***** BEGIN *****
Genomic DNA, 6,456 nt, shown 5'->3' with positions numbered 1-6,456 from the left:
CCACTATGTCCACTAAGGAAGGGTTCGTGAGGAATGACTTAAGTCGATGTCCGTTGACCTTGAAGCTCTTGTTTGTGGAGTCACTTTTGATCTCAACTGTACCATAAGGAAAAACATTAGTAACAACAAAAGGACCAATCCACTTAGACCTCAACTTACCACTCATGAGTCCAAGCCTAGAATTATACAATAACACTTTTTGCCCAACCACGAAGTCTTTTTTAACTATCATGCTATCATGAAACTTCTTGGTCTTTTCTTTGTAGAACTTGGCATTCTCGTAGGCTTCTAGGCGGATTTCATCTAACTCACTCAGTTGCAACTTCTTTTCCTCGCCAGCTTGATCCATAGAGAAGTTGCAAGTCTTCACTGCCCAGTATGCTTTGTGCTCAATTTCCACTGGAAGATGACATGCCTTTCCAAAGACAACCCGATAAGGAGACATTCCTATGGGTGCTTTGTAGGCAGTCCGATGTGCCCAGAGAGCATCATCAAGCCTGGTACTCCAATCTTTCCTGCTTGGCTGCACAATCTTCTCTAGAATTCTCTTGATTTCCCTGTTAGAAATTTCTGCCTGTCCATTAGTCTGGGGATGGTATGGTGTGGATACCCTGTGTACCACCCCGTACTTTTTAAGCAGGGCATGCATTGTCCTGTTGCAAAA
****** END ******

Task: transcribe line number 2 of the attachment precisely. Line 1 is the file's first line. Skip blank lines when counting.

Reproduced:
CCACTATGTCCACTAAGGAAGGGTTCGTGAGGAATGACTTAAGTCGATGTCCGTTGACCTTGAAGCTCTTGTTTGTGGAGTCACTTTTGATCTCAACTGTACCATAAGGAAAAACATTAGTAACAACAAAAGGACCAATCCACTTAGACCTCAACTTACCACTCATGAGTCCAAGCCTAGAATTATACAATAACACTTTTTGCCCAACCACGAAGTCTTTTTTAACTATCATGCTATCATGAAACTTCTTGGTCTTTTCTTTGTAGAACTTGGCATTCTCGTAGGCTTCTAGGCGGATTTCATCTAACTCACTCAGTTGCAACTTCTTTTCCTCGCCAGCTTGATCCATAGAGAAGTTGCAAGTCTTCACTGCCCAGTATGCTTTGTGCTCAATTTCCACTGGAAGATGACATGCCTTTCCAAAGACAACCCGATAAGGAGACATTCCTATGGGTGCTTTGTAGGCAGTCCGATGTGCCCAGAGAGCATCATCAAGCCTGGTACTCCAATCTTTCCTGCTTGGCTGCACAATCTTCTCTAGAATTCTCTTGATTTCCCTGTTAGAAATTTCTGCCTGTCCATTAGTCTGGGGATGGTATGGTGTGGATACCCTGTGTACCACCCCGTACTTTTTAAGCAGGGCATGCATTGTCCTGTTGCAAAA